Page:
Still reading it. Saw it was the #1 book on the Modern Library's top 100 non-fiction books and a Pulitzer Prize winner and yet couldn't find it in a number of local libraries. A wonderful run through America 1938 (Henry's birth year) to the beginning of the 20th Century by John's great-grandson and John Quincy's grandson. Served as Secretary to his father Charles Francis when he was Minister to Great Britain during the Civil War, an unenviable job as the Confederates sought recognition from the Crown as a legitimate State.
Dagdalas
More than a history of his time, Henry Adams' "Education" is about what it means to search for a thread through life that provides meaning and order. Born to a storied family, his life was rich and played out among the wealthy and powerful. One of his most intimate friends was John Hay, Lincoln's secretary and Teddy Roosevelt's Secretary of State.

Adams' masterpiece is written with tremendous wit and insight, and reads as very modern to a 21st Century reader.
Nten
The problem with the book is that it is a bunch of Henry Adams' notes that he never got around to elaborating because he died. He published them for a small group of friends who were mentioned in the notes, never thinking it would be widely circulated.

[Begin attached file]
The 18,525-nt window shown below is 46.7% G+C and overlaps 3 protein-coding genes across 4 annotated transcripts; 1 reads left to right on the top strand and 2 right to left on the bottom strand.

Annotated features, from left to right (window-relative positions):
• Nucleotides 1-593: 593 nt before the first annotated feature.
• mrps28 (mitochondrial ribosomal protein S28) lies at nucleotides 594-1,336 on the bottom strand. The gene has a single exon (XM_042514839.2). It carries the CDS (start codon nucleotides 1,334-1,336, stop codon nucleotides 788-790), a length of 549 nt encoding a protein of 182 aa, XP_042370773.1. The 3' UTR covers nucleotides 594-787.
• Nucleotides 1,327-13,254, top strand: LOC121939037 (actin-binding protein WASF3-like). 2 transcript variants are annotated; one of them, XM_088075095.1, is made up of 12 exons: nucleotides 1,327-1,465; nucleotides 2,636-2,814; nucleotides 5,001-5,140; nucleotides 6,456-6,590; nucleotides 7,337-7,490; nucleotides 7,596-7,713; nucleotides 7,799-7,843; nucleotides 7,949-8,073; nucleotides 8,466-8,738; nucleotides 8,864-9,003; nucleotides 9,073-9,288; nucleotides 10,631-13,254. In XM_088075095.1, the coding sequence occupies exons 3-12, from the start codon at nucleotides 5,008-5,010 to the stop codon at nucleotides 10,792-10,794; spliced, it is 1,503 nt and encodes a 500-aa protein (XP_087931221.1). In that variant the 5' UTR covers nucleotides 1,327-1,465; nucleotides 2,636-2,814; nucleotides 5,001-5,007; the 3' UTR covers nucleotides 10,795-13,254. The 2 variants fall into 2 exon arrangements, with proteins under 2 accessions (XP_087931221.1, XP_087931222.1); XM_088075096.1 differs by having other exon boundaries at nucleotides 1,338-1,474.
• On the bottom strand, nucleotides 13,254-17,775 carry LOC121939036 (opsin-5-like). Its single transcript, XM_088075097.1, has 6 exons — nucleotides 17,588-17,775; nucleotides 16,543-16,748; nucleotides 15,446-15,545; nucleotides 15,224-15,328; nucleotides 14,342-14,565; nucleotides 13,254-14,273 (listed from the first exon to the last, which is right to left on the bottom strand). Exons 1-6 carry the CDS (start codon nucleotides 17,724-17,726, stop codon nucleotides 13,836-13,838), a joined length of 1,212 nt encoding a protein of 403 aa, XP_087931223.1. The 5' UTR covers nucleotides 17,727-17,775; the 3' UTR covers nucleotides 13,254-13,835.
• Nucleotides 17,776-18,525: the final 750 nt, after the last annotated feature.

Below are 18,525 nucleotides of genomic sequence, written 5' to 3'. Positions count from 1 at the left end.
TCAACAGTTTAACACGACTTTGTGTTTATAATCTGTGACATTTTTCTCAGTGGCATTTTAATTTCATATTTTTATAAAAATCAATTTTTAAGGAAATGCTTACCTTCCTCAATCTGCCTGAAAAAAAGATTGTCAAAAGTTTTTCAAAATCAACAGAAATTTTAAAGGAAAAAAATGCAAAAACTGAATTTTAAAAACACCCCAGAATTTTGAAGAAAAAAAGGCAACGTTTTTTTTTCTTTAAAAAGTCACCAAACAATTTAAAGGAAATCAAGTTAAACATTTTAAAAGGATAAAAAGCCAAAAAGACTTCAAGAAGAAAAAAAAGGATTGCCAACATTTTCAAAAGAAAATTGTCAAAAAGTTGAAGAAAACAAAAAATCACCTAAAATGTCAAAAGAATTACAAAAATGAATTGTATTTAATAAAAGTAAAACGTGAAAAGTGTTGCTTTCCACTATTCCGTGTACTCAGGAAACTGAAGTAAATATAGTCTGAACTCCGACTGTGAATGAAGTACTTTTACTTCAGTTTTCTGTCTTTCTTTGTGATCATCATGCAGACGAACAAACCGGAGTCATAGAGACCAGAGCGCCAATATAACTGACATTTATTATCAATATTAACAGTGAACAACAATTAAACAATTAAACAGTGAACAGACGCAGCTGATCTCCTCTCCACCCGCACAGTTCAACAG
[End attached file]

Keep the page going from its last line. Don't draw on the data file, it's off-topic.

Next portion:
If you look beyond the "problem" and glean the information, you will see that it is an extraordinary picture of his times and his sheer perspicacity is astounding.
Mananara
Henry Adams carries on the talents of the Adams family. John Quincy enjoyed writing poetry. This poetic style permeates Henry's biographical writing.
Little was said about the role that Elizabeth Sherman Cameron played in his "education". His description of the British involvement in the American Civil war was enlightening.